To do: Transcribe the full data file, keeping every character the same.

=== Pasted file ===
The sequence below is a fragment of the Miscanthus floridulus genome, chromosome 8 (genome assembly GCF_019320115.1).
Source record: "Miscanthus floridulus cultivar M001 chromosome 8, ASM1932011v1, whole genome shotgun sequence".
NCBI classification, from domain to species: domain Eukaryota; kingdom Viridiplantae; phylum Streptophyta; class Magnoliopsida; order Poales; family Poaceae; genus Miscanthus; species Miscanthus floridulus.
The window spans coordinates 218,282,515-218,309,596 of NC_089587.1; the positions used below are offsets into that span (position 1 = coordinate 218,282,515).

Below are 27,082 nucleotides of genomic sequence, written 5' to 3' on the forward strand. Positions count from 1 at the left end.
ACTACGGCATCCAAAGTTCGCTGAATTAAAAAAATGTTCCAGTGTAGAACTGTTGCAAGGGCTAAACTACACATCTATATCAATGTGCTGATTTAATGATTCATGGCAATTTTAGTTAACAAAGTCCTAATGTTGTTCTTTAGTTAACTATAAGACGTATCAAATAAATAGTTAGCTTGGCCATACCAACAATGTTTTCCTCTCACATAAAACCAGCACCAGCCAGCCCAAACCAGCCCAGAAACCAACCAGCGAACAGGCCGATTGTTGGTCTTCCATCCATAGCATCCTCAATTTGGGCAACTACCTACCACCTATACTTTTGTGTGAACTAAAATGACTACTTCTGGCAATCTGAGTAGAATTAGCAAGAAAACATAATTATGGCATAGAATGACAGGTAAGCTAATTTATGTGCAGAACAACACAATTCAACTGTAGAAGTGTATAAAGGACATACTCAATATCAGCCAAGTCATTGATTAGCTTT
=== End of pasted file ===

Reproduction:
The sequence below is a fragment of the Miscanthus floridulus genome, chromosome 8 (genome assembly GCF_019320115.1).
Source record: "Miscanthus floridulus cultivar M001 chromosome 8, ASM1932011v1, whole genome shotgun sequence".
NCBI classification, from domain to species: domain Eukaryota; kingdom Viridiplantae; phylum Streptophyta; class Magnoliopsida; order Poales; family Poaceae; genus Miscanthus; species Miscanthus floridulus.
The window spans coordinates 218,282,515-218,309,596 of NC_089587.1; the positions used below are offsets into that span (position 1 = coordinate 218,282,515).

Below are 27,082 nucleotides of genomic sequence, written 5' to 3' on the forward strand. Positions count from 1 at the left end.
ACTACGGCATCCAAAGTTCGCTGAATTAAAAAAATGTTCCAGTGTAGAACTGTTGCAAGGGCTAAACTACACATCTATATCAATGTGCTGATTTAATGATTCATGGCAATTTTAGTTAACAAAGTCCTAATGTTGTTCTTTAGTTAACTATAAGACGTATCAAATAAATAGTTAGCTTGGCCATACCAACAATGTTTTCCTCTCACATAAAACCAGCACCAGCCAGCCCAAACCAGCCCAGAAACCAACCAGCGAACAGGCCGATTGTTGGTCTTCCATCCATAGCATCCTCAATTTGGGCAACTACCTACCACCTATACTTTTGTGTGAACTAAAATGACTACTTCTGGCAATCTGAGTAGAATTAGCAAGAAAACATAATTATGGCATAGAATGACAGGTAAGCTAATTTATGTGCAGAACAACACAATTCAACTGTAGAAGTGTATAAAGGACATACTCAATATCAGCCAAGTCATTGATTAGCTTT